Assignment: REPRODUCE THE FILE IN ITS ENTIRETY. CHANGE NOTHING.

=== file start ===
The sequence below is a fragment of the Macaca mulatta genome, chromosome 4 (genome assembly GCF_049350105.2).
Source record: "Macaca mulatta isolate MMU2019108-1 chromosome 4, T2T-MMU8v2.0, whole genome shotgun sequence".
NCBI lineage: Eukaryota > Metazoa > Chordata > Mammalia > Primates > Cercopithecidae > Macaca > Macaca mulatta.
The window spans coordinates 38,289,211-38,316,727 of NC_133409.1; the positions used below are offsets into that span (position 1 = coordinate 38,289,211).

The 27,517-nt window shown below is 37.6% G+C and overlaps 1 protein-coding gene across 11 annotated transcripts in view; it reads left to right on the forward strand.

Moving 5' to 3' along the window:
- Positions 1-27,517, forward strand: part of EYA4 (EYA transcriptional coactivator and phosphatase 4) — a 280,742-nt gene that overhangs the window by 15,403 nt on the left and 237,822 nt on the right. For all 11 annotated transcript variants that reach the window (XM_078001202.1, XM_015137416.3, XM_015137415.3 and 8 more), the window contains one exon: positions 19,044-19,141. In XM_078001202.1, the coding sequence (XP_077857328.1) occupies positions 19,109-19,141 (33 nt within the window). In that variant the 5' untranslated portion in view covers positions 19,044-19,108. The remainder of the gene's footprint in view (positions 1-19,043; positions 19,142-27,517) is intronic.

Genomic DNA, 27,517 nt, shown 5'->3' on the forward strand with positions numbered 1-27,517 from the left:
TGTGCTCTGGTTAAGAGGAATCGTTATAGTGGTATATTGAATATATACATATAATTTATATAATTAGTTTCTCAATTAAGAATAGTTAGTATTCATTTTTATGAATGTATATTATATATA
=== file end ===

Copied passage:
The sequence below is a fragment of the Macaca mulatta genome, chromosome 4 (genome assembly GCF_049350105.2).
Source record: "Macaca mulatta isolate MMU2019108-1 chromosome 4, T2T-MMU8v2.0, whole genome shotgun sequence".
NCBI lineage: Eukaryota > Metazoa > Chordata > Mammalia > Primates > Cercopithecidae > Macaca > Macaca mulatta.
The window spans coordinates 38,289,211-38,316,727 of NC_133409.1; the positions used below are offsets into that span (position 1 = coordinate 38,289,211).

The 27,517-nt window shown below is 37.6% G+C and overlaps 1 protein-coding gene across 11 annotated transcripts in view; it reads left to right on the forward strand.

Moving 5' to 3' along the window:
- Positions 1-27,517, forward strand: part of EYA4 (EYA transcriptional coactivator and phosphatase 4) — a 280,742-nt gene that overhangs the window by 15,403 nt on the left and 237,822 nt on the right. For all 11 annotated transcript variants that reach the window (XM_078001202.1, XM_015137416.3, XM_015137415.3 and 8 more), the window contains one exon: positions 19,044-19,141. In XM_078001202.1, the coding sequence (XP_077857328.1) occupies positions 19,109-19,141 (33 nt within the window). In that variant the 5' untranslated portion in view covers positions 19,044-19,108. The remainder of the gene's footprint in view (positions 1-19,043; positions 19,142-27,517) is intronic.

Genomic DNA, 27,517 nt, shown 5'->3' on the forward strand with positions numbered 1-27,517 from the left:
TGTGCTCTGGTTAAGAGGAATCGTTATAGTGGTATATTGAATATATACATATAATTTATATAATTAGTTTCTCAATTAAGAATAGTTAGTATTCATTTTTATGAATGTATATTATATATA